I find February an excruciating month. We are so close to spring, but it is often getting colder rather than warmer. Bulbs have broken the surface of the soil, but their growth is glacial. I feel like each time I visit the garden I am willing it on, but it is like a painfully shy child. The more pressure it feels to perform, the more it hides its head and keeps schtum.
Today I was on a hunt for some colour. I remembered last year going to Sissinghurst for an early visit, before the gardens had opened, and finding some lovely pots of Crocuses and Scilla and Dwarf Irises.
This little hope was enough. Off I went.
It was bitingly cold. I saw a couple of dog-walkers in the car park; we nodded grimly to one another as we wriggled deeper into our hats, scarves and gloves.
There were still patches of snow on the ground, and the temperature was hovering around freezing.
I headed down to the lake. The lake is generally a place of peaceful serenity, but today in its semi-frozen state it looked a little sinister. Especially with these star-shaped cracks stretching across its surface. Is something about to emerge, or have victims already been dragged under the ice?
There was a distinct dearth of colour.
It was all a bit Blair Witch Project. There was a tangle of weird shapes suspended from branches.
Thank goodness! A burst of green! This is wild honeysuckle (Lonicera periclymenum) starting into life. It is warding off the evil!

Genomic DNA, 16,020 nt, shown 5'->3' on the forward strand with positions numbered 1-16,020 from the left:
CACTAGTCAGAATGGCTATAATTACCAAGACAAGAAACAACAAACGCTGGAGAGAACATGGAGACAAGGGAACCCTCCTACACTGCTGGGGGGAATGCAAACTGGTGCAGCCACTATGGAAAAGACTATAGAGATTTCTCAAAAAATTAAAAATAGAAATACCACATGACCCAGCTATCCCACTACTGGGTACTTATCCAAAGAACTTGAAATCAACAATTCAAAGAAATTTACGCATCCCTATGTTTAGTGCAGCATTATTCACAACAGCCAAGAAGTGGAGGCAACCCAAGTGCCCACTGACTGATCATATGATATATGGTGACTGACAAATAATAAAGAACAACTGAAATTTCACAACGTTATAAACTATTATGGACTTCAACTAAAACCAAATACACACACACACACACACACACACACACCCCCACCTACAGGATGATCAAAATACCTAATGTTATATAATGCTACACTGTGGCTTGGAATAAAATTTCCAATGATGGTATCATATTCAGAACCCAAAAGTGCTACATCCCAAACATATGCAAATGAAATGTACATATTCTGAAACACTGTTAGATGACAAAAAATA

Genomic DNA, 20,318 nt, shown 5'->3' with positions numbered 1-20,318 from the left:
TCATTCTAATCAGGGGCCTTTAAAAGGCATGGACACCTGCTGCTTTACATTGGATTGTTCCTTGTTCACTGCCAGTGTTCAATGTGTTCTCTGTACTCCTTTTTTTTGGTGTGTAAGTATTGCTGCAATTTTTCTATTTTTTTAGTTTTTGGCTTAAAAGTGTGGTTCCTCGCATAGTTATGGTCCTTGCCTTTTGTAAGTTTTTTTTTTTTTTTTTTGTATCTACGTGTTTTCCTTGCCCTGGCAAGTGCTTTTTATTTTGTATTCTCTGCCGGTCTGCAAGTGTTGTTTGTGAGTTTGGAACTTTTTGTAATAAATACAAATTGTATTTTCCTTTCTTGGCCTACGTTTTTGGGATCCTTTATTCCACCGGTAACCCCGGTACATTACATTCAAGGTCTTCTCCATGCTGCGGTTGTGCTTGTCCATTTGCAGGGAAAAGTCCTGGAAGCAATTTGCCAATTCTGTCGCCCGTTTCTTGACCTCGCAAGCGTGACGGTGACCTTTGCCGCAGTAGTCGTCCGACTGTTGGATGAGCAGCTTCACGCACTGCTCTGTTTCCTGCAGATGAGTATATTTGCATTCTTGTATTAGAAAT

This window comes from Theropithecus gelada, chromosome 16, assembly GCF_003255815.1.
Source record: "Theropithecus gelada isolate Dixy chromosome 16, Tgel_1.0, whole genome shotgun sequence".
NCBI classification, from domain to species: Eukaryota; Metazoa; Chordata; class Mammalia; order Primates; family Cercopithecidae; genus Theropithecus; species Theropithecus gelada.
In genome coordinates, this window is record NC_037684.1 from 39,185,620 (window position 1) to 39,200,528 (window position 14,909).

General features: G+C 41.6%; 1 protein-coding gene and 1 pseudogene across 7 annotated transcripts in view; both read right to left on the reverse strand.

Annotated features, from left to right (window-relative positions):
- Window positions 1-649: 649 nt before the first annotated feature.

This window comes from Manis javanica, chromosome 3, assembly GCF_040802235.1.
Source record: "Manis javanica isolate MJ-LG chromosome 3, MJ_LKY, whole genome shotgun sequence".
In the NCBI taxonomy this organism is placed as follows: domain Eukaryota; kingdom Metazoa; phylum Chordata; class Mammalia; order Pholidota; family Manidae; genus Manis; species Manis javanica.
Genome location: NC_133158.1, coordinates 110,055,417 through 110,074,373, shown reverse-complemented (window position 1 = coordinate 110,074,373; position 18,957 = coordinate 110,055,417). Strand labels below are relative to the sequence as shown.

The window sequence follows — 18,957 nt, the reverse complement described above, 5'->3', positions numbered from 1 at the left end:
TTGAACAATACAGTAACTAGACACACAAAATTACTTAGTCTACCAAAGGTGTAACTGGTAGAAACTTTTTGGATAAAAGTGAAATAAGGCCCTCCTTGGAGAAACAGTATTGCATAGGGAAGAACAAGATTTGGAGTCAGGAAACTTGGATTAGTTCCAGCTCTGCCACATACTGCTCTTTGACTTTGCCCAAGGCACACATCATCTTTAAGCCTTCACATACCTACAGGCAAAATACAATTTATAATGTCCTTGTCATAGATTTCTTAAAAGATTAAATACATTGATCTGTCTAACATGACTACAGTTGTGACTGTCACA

I took comfort too from the bark of the magnificent oaks. When there is little colour, a texture burst will do.
A short circuit of the woods was enough for me today. I had warmed up from walking, but I could feel my ears and nose glowing red with exposure to the cold.
I didn’t find any pots of bulbs today. It really is too early. Instead, Witch Hazel came to my rescue! These were potted up outside the shop.
This is Hammamelis mollis, Chinese Witch Hazel. The petals remind me of a party popper’s twirled tissue paper.
They were great fun to photograph. Some looked like spiders.
Others like cheerleaders’ rustling pom-poms. There are only four tassels per flower, but it looks like more.
As well as the classic lemon-peel yellow, there were a couple of hybrid varieties. This is Hammamelis x intermedia ‘Magic Fire’.
This was my favourite: Hammamelis x intermedia ‘Jelena’. I love the graduation of blood-orange petals as they meet the burgundy sepals at the centre.
Also bringing a little bit of winter joy, was Flowering Quince, Chaenomeles x superba ‘Crimson and Gold’.
And a more demure white form, Chaenomeles speciosa ‘Nivalis’.
We are, bit by bit, edging closer to spring, even if it doesn’t feel like it. I will try to give my spring bulbs some breathing space. An intense stare is disconcerting to anyone. I will sneak a sideways glance every now and again.
For now, a cup of tea indoors will have to be my comfort.
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